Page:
Wolfenstein II was a soothing balm for the ideological pains that marked 2017. It felt really good to control B. J. Blazkowicz and kill Nazis that have taken over an America that bowed to their rule. It’s a concept that would be funny if the current events weren’t so distressingly similar. As such, putting the boot to Nazi scum feels oh, so good. But Wolfenstein II is more than a Nazi killing simulator. It’s a game with a manic personality. In one moment, it’s a dour, bleak, and depressing as B. J. struggles with the weight of his enemies pressing down on his broken body. And then, without warning, things get real funny (and strange and crazy and unbelievable) real quick. Frau Engel is so easily hated and I’m grateful that her story arc has an immensely satisfying ending. Wolfenstein II has so many great things going for it. It’d be crazy not to play it.  

2. Star Trek Bridge Crew

I’ll never forget one of the best play sessions I had with Star Trek Bridge Crew. I, along with three players siting at different stations on the U. S. S. Aegis, had just finished a mission in which we had to rescue colonists moments before a star in the system went supernova. Completing the mission involved working together to scan and transport life forms and eliminating Klingon targets of opportunity. After the Aegis and its load of survivors warped out of the system to safety, one of the players, who had been doing a great job on Tactical, chimed in with voice enriched by a comforting Southern drawl, “I’ve been a Star Trek fan all my life and this is the greatest thing I’ve ever seen.”

When I wrote my review of Star Trek Bridge Crew, I thought of it as pure wish fulfillment. Just like the VR mission from 2015’s Star Wars Battlefront, virtual reality proved itself capable of doing some really cool and innovative stuff. It perfectly accommodates multiple players without any fuss. And if you're lucky enough to get a group that role plays Star Trek (which is really hard not to), the enjoyment is exponentially increased. Star Trek Bridge Crew is the realization of a fan's ultimate fantasy and representative of VR's potential for cool, online multiplayer experiences.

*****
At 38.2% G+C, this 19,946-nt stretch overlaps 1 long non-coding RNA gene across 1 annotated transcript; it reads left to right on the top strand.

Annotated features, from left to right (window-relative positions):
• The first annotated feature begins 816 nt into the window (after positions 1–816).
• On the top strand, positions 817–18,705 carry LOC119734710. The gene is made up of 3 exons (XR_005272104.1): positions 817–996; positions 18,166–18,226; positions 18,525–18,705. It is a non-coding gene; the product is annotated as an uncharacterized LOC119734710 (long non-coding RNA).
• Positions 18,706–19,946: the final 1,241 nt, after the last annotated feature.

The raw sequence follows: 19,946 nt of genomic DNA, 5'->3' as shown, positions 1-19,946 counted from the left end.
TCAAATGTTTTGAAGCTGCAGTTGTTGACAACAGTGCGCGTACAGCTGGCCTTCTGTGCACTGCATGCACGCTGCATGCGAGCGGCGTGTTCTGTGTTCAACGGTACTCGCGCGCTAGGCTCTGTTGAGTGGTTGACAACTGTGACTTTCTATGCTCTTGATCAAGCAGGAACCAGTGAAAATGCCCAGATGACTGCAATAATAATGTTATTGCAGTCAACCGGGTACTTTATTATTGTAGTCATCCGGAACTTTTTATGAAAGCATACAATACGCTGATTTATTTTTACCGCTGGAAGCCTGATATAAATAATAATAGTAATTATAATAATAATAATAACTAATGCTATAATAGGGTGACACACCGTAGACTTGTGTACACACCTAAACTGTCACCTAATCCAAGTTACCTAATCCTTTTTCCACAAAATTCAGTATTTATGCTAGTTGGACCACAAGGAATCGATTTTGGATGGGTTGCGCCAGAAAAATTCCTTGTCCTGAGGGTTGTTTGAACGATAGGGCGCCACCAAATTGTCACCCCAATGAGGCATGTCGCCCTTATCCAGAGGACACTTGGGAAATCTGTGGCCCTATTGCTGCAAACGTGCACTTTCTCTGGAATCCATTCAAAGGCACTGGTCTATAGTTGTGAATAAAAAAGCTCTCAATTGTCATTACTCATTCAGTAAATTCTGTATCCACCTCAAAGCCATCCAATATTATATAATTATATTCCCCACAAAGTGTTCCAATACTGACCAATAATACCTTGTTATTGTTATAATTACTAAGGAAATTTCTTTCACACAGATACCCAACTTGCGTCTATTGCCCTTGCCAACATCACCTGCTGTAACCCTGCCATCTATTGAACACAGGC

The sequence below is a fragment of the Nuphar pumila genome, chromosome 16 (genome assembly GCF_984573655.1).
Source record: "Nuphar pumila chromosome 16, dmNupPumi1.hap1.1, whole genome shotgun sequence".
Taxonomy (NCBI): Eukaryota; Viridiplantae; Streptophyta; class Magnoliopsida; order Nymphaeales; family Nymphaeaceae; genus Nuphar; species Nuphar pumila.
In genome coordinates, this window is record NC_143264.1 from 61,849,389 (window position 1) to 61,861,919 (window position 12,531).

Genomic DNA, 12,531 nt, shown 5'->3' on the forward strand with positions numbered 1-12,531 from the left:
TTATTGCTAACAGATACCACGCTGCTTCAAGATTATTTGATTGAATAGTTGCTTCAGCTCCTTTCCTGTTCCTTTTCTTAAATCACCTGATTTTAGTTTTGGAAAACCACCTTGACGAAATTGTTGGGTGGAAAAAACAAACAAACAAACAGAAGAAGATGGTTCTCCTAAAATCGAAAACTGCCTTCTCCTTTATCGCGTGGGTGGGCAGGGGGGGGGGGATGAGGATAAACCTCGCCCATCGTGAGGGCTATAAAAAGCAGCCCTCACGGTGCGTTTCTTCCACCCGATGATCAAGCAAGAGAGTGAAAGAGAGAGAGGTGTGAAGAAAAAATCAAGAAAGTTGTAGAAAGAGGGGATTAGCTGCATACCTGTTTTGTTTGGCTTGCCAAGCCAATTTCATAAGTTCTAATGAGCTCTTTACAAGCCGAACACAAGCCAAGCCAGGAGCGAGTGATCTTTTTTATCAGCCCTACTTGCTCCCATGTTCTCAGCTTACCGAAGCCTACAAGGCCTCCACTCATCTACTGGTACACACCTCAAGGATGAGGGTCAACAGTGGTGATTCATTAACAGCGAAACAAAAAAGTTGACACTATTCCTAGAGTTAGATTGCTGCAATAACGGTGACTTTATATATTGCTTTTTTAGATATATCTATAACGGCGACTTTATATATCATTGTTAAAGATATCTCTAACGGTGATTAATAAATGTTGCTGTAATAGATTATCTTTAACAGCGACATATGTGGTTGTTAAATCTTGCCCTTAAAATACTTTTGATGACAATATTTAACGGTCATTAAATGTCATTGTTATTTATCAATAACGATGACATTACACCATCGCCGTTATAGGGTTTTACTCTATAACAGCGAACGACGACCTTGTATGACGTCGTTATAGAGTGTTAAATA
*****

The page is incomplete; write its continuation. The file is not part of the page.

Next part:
1. Cuphead

There is absolutely no way this game wasn’t going to be my number one pick. I am still in awe with how gorgeous Cuphead looks. I still stare in disbelief with how well Studio MDHR captured the animated style of old cartoons. I mean, it’s too good, like they ripped open a tear in space time and brought back Max Fleischer to make the game. Beyond its amazing animation, the game is incredibly fun despite the extreme difficulty. The bosses insanely clever and thrilling to fight, even if does take me two hours of straight playing to conquer, because they bring clever and ingenious quirks that are reflective of their weird personalities.

When talking up Cuphead, it is vital that Kristofer Maddigan’s work with the soundtrack is not ignored. Maddigan, a percussionist by trade, pulls from a myriad of different styles and musical influences from the era to build a soundscape that is pitch perfect in every possible way. Taking the time to digest the rich compositions makes it even harder to believe that this is only Maddigan’s second project. I love video game music a whole lot and make it a point to buy those that I like on iTunes to support the talent. With Cuphead, I had no problem tossing $100 on a beautifully crafted four disc, vinyl special edition.

A gaming tour de force if there ever was one, I am so proud to make Cuphead my 2017 Game of the Year.

Librarian by day, Darkstation review editor by night. I've been playing video games since the days of the Commodore 64 and I have no interest in stopping now that I've made it this far.